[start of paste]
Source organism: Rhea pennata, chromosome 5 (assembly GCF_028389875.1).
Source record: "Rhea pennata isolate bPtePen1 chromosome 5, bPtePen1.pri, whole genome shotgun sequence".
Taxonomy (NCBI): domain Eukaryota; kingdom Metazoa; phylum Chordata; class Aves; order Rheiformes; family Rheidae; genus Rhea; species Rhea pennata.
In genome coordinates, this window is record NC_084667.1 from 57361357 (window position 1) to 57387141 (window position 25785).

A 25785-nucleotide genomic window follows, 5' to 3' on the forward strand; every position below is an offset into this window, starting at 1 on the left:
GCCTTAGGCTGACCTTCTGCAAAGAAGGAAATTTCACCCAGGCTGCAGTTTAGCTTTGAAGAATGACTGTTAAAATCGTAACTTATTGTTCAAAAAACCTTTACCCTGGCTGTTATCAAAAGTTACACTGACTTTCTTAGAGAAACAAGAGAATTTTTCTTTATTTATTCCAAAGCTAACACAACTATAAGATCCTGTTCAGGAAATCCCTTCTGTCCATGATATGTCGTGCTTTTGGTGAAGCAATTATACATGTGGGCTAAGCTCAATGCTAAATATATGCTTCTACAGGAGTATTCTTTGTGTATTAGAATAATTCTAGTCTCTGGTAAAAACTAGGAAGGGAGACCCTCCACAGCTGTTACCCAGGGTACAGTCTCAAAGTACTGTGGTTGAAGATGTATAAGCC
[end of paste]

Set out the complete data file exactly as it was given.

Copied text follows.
Source organism: Rhea pennata, chromosome 5 (assembly GCF_028389875.1).
Source record: "Rhea pennata isolate bPtePen1 chromosome 5, bPtePen1.pri, whole genome shotgun sequence".
Taxonomy (NCBI): domain Eukaryota; kingdom Metazoa; phylum Chordata; class Aves; order Rheiformes; family Rheidae; genus Rhea; species Rhea pennata.
In genome coordinates, this window is record NC_084667.1 from 57361357 (window position 1) to 57387141 (window position 25785).

A 25785-nucleotide genomic window follows, 5' to 3' on the forward strand; every position below is an offset into this window, starting at 1 on the left:
GCCTTAGGCTGACCTTCTGCAAAGAAGGAAATTTCACCCAGGCTGCAGTTTAGCTTTGAAGAATGACTGTTAAAATCGTAACTTATTGTTCAAAAAACCTTTACCCTGGCTGTTATCAAAAGTTACACTGACTTTCTTAGAGAAACAAGAGAATTTTTCTTTATTTATTCCAAAGCTAACACAACTATAAGATCCTGTTCAGGAAATCCCTTCTGTCCATGATATGTCGTGCTTTTGGTGAAGCAATTATACATGTGGGCTAAGCTCAATGCTAAATATATGCTTCTACAGGAGTATTCTTTGTGTATTAGAATAATTCTAGTCTCTGGTAAAAACTAGGAAGGGAGACCCTCCACAGCTGTTACCCAGGGTACAGTCTCAAAGTACTGTGGTTGAAGATGTATAAGCC